•  We parent the way we were parented for the most part. We may be lucky to have been passed a chain of careful nurturing and kind instruction from parent to child to parent to child. Many of us are passed a chain of abuse, poverty, neglect, uncertainty, doubt like wind and storm that may twist our limbs, snap them off or even destroy us. Many of us are passed some of each. The love showing like sunshine, mildness and warmth  and mental illness, addictions, hopelessness, abuse so many storm clouds bringing hurricane winds, ice pellets, driving snow like teeth, rain torrents like vertical drowning. Whether you grow straight, you grow crooked, or you are stunted depends on family. 
We may carry burdens together, hold hands, struggle to catch up, tame bears, or carry someone on our backs, but together we thrive.

  • Familiarity may breed jealousy where the clear glass of our child hearts has been smudged, cracked, chipped or even broken. Where positive attention has been lacking, where potential has been neglected, where confidence has been eroded, where self-doubt has taken root in the arid, stony soil of neglect and violence, there jealousy and resentment and a sourness of view may thrive where there should be joy in the accomplishments of our blood loves, our loved ones. 

There is, however, always love. The universal truth is love and hope and belief and education are the gates that can lead us there to an unshadowed love. 

“You did not invent these family habits. Your family is like mine, for thousands and thousands of years our families have embraced a dysfunctional lifestyle, passing these habits as gospel on to subsequent generations. This was not done out of malice, spite, or hate, but what they knew best. As ineffective as these habits are, you never stopped to consider another way of loving.” 
― David W. Earle

One in five people in Canada suffers from mental illness. Explore this further if you wish. That means so many families are affected by this. I have always lived with this in my family. It has made me who I am and I would not trade away any of the challenges I have known, because I would not be so strong as I am, nor so able to appreciate life so much, nor so able to see how much light there is amid the darkness, to feel empathy so deeply, nor hope so strongly. That seems to me I got the best amidst some sad, painful experiences because love will find a way through as it did in my family. I have to agree with Rumi: “The wound is the place where the Light enters you.”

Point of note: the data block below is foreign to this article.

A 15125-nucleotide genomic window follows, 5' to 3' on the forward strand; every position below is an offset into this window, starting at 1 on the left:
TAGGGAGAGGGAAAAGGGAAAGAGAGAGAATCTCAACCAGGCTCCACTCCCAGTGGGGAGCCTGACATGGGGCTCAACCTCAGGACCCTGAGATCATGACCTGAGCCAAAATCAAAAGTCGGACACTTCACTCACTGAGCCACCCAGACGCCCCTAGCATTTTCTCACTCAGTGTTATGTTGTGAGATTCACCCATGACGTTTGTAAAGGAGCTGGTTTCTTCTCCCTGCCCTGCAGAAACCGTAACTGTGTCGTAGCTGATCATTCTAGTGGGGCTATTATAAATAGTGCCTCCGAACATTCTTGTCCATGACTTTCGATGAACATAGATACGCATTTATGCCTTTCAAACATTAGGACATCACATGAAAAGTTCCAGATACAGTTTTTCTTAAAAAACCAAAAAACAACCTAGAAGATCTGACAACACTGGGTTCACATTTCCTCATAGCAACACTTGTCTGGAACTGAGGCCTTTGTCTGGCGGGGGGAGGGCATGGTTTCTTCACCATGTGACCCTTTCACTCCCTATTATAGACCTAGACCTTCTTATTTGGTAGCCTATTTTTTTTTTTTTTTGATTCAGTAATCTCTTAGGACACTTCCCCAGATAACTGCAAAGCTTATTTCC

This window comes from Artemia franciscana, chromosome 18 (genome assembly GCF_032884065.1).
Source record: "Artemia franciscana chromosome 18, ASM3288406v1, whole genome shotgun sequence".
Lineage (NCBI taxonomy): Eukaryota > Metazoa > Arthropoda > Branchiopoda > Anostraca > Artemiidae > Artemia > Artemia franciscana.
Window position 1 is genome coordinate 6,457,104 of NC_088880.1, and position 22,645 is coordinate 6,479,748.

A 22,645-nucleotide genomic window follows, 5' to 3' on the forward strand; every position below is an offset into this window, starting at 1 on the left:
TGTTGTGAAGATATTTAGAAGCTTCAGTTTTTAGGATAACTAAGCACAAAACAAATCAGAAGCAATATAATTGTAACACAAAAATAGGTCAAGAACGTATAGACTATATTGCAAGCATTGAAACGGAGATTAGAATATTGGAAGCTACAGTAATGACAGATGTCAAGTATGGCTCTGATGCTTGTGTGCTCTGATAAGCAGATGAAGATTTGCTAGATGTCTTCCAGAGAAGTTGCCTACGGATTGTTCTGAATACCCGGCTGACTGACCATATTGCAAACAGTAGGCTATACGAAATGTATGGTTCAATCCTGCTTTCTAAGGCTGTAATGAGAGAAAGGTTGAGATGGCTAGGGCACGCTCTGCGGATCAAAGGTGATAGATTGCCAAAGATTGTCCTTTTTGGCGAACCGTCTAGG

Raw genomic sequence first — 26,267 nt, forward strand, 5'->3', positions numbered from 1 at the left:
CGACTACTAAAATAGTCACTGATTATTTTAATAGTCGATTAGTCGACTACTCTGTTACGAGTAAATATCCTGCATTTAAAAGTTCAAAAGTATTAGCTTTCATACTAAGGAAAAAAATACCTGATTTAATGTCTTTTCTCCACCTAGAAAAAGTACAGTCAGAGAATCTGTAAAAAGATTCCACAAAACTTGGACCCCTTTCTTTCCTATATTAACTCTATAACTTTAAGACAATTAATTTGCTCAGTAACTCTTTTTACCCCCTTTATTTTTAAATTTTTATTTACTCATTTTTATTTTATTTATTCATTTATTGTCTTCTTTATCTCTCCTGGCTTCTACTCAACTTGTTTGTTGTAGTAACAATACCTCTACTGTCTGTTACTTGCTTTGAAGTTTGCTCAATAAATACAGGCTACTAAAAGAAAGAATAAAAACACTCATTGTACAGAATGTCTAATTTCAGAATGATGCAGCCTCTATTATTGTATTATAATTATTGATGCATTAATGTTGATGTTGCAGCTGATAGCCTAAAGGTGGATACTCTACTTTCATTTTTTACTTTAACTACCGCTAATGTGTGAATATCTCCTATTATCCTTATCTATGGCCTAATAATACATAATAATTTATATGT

So we see that the good and the not so good about families is part of the same whole. We're in it together. Together we can triumph, grow stronger and every generation better our children's lives more, nurture more, celebrate all of life more. We must tell our family stories, the dark  as well as the light, so that we learn to lift our children above the past to new heights, without ever forgetting it or letting them forget. To forget is to weaken the appreciation of the gifts we have, to forget the love and the sacrifices of those who have gone before and to forget to be thankful and humble and aware and realize that we stand in the love of our families and on the shoulders of those who have gone before be they bent or strong. If we forget to remember how empty the gifts we have and will pass on. 

You can kiss your family and friends good-bye and put miles between you, but at the same time you carry them with you in your heart, your mind, your stomach, because you do not just live in a world but a world lives in you.-Frederick Buechner


  1. This is such a lovely post mom. Very wise words and worded so beautifully. The pictures are a nice blast from the past and have me missing all my family even more! But, I definitely agree with the last quote you put in and it certainly applies <3 Sending you a great big hug!

  2. Sending you back a great big hug!! We miss you very much. Thank you for the lovely words sweetie. You are always in my heart.